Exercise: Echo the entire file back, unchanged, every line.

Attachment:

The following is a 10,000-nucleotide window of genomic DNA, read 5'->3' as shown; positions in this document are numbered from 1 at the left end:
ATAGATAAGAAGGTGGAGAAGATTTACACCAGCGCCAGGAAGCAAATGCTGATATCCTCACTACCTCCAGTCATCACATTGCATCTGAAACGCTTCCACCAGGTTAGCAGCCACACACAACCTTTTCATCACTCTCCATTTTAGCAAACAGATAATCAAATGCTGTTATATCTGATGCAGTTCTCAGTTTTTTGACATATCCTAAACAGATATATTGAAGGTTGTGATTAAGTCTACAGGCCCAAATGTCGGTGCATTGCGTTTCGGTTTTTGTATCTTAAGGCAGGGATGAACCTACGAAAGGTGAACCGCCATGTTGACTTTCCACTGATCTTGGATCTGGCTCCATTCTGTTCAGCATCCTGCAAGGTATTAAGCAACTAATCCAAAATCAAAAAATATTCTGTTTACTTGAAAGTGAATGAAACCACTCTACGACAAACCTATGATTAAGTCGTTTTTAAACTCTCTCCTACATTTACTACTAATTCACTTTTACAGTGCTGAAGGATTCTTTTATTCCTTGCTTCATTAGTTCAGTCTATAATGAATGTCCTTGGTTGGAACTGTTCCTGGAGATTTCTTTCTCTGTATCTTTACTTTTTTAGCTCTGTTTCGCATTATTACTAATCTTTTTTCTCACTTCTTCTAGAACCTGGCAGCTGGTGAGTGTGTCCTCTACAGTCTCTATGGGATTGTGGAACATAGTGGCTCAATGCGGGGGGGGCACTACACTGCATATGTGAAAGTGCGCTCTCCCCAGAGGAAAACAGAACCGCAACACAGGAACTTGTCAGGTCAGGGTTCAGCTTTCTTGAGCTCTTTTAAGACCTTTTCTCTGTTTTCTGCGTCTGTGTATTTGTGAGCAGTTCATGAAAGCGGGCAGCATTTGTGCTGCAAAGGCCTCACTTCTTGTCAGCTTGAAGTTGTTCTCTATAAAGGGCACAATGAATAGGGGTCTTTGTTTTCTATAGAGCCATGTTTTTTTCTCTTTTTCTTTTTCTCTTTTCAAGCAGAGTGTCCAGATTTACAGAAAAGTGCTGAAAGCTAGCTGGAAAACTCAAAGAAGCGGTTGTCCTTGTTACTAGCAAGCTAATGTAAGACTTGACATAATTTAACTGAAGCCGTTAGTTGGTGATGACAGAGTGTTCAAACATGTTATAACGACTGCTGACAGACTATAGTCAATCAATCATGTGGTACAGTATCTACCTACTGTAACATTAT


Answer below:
The following is a 10,000-nucleotide window of genomic DNA, read 5'->3' as shown; positions in this document are numbered from 1 at the left end:
ATAGATAAGAAGGTGGAGAAGATTTACACCAGCGCCAGGAAGCAAATGCTGATATCCTCACTACCTCCAGTCATCACATTGCATCTGAAACGCTTCCACCAGGTTAGCAGCCACACACAACCTTTTCATCACTCTCCATTTTAGCAAACAGATAATCAAATGCTGTTATATCTGATGCAGTTCTCAGTTTTTTGACATATCCTAAACAGATATATTGAAGGTTGTGATTAAGTCTACAGGCCCAAATGTCGGTGCATTGCGTTTCGGTTTTTGTATCTTAAGGCAGGGATGAACCTACGAAAGGTGAACCGCCATGTTGACTTTCCACTGATCTTGGATCTGGCTCCATTCTGTTCAGCATCCTGCAAGGTATTAAGCAACTAATCCAAAATCAAAAAATATTCTGTTTACTTGAAAGTGAATGAAACCACTCTACGACAAACCTATGATTAAGTCGTTTTTAAACTCTCTCCTACATTTACTACTAATTCACTTTTACAGTGCTGAAGGATTCTTTTATTCCTTGCTTCATTAGTTCAGTCTATAATGAATGTCCTTGGTTGGAACTGTTCCTGGAGATTTCTTTCTCTGTATCTTTACTTTTTTAGCTCTGTTTCGCATTATTACTAATCTTTTTTCTCACTTCTTCTAGAACCTGGCAGCTGGTGAGTGTGTCCTCTACAGTCTCTATGGGATTGTGGAACATAGTGGCTCAATGCGGGGGGGGCACTACACTGCATATGTGAAAGTGCGCTCTCCCCAGAGGAAAACAGAACCGCAACACAGGAACTTGTCAGGTCAGGGTTCAGCTTTCTTGAGCTCTTTTAAGACCTTTTCTCTGTTTTCTGCGTCTGTGTATTTGTGAGCAGTTCATGAAAGCGGGCAGCATTTGTGCTGCAAAGGCCTCACTTCTTGTCAGCTTGAAGTTGTTCTCTATAAAGGGCACAATGAATAGGGGTCTTTGTTTTCTATAGAGCCATGTTTTTTTCTCTTTTTCTTTTTCTCTTTTCAAGCAGAGTGTCCAGATTTACAGAAAAGTGCTGAAAGCTAGCTGGAAAACTCAAAGAAGCGGTTGTCCTTGTTACTAGCAAGCTAATGTAAGACTTGACATAATTTAACTGAAGCCGTTAGTTGGTGATGACAGAGTGTTCAAACATGTTATAACGACTGCTGACAGACTATAGTCAATCAATCATGTGGTACAGTATCTACCTACTGTAACATTAT